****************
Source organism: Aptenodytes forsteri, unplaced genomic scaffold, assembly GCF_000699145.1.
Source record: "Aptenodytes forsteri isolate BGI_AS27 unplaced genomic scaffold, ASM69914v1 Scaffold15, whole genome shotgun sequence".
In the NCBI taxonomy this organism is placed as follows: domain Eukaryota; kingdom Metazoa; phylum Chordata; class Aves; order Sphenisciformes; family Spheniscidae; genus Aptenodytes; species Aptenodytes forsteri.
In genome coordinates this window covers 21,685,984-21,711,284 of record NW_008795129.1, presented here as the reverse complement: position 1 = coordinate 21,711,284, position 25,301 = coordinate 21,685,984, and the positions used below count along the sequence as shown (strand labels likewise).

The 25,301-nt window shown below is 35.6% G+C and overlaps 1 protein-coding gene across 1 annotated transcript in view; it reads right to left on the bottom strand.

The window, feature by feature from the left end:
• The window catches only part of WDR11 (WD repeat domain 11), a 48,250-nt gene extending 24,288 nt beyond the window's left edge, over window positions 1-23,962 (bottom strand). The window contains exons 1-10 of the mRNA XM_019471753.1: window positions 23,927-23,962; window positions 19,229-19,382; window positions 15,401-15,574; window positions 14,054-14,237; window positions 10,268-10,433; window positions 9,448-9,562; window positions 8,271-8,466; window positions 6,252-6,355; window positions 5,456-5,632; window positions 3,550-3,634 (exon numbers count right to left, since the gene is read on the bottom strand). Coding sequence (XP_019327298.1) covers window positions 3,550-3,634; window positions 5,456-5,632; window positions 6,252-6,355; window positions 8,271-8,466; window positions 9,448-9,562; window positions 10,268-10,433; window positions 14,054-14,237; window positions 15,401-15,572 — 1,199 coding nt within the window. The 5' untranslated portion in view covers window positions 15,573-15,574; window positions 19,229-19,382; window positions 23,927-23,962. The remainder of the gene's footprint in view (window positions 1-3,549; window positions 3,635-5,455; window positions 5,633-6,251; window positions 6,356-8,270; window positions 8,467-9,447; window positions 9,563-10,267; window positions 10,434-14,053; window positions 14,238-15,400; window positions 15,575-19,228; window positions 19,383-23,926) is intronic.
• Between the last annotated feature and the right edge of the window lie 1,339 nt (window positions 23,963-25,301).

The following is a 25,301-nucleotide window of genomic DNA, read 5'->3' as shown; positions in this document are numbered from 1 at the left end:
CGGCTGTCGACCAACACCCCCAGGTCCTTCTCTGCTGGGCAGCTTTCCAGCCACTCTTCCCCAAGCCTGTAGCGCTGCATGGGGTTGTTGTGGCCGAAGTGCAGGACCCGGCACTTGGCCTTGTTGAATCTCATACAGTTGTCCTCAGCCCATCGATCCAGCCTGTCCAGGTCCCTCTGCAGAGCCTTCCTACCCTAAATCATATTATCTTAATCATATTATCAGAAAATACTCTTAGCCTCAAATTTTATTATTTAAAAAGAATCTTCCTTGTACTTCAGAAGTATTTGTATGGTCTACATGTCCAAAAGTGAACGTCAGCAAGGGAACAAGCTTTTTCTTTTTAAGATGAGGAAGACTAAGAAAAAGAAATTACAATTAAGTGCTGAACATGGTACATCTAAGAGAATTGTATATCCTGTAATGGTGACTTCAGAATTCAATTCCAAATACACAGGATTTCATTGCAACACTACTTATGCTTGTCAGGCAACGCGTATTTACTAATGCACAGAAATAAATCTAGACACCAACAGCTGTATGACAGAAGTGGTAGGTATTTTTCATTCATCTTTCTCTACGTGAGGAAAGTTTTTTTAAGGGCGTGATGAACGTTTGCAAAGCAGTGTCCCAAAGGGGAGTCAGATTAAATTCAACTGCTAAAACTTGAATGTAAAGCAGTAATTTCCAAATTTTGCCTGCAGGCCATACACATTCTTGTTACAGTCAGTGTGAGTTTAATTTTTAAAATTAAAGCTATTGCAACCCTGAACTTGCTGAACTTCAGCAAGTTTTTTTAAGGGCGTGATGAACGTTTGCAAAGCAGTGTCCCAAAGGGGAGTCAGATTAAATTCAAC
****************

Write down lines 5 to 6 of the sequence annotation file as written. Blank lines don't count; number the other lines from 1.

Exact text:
The 25,301-nt window shown below is 35.6% G+C and overlaps 1 protein-coding gene across 1 annotated transcript in view; it reads right to left on the bottom strand.

The window, feature by feature from the left end: